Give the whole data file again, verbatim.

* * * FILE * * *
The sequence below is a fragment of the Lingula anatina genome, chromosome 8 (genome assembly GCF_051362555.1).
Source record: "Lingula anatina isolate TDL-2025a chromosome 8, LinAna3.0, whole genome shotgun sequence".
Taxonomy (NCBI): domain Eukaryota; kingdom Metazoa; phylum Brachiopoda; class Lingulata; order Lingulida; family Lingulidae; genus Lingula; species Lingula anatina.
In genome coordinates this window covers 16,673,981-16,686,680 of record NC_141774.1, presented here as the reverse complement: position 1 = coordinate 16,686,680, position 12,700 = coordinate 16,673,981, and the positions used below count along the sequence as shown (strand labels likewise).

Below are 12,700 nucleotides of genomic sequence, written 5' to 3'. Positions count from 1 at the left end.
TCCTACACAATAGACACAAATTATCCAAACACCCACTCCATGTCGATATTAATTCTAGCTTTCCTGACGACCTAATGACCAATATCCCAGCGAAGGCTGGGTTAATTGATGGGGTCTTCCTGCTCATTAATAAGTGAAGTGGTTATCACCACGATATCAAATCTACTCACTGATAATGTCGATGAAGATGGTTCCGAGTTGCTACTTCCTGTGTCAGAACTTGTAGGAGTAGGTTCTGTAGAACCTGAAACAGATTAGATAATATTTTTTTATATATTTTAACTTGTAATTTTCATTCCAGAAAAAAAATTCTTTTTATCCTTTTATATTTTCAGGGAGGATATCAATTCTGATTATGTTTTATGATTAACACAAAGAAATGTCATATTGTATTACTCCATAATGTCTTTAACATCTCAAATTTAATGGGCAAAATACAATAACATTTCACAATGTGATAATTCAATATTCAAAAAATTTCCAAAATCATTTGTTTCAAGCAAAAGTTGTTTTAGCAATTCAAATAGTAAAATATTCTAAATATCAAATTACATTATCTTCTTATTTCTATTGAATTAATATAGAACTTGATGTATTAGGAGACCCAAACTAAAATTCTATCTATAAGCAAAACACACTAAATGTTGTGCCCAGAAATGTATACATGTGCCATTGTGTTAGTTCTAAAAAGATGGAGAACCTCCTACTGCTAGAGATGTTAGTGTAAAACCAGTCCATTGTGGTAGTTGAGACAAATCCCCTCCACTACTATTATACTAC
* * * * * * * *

The sequence below is a fragment of the Lingula anatina genome, chromosome 8 (genome assembly GCF_051362555.1).
Source record: "Lingula anatina isolate TDL-2025a chromosome 8, LinAna3.0, whole genome shotgun sequence".
Taxonomy (NCBI): domain Eukaryota; kingdom Metazoa; phylum Brachiopoda; class Lingulata; order Lingulida; family Lingulidae; genus Lingula; species Lingula anatina.
In genome coordinates this window covers 16,673,981-16,686,680 of record NC_141774.1, presented here as the reverse complement: position 1 = coordinate 16,686,680, position 12,700 = coordinate 16,673,981, and the positions used below count along the sequence as shown (strand labels likewise).

Below are 12,700 nucleotides of genomic sequence, written 5' to 3'. Positions count from 1 at the left end.
TCCTACACAATAGACACAAATTATCCAAACACCCACTCCATGTCGATATTAATTCTAGCTTTCCTGACGACCTAATGACCAATATCCCAGCGAAGGCTGGGTTAATTGATGGGGTCTTCCTGCTCATTAATAAGTGAAGTGGTTATCACCACGATATCAAATCTACTCACTGATAATGTCGATGAAGATGGTTCCGAGTTGCTACTTCCTGTGTCAGAACTTGTAGGAGTAGGTTCTGTAGAACCTGAAACAGATTAGATAATATTTTTTTATATATTTTAACTTGTAATTTTCATTCCAGAAAAAAAATTCTTTTTATCCTTTTATATTTTCAGGGAGGATATCAATTCTGATTATGTTTTATGATTAACACAAAGAAATGTCATATTGTATTACTCCATAATGTCTTTAACATCTCAAATTTAATGGGCAAAATACAATAACATTTCACAATGTGATAATTCAATATTCAAAAAATTTCCAAAATCATTTGTTTCAAGCAAAAGTTGTTTTAGCAATTCAAATAGTAAAATATTCTAAATATCAAATTACATTATCTTCTTATTTCTATTGAATTAATATAGAACTTGATGTATTAGGAGACCCAAACTAAAATTCTATCTATAAGCAAAACACACTAAATGTTGTGCCCAGAAATGTATACATGTGCCATTGTGTTAGTTCTAAAAAGATGGAGAACCTCCTACTGCTAGAGATGTTAGTGTAAAACCAGTCCATTGTGGTAGTTGAGACAAATCCCCTCCACTACTATTATACTAC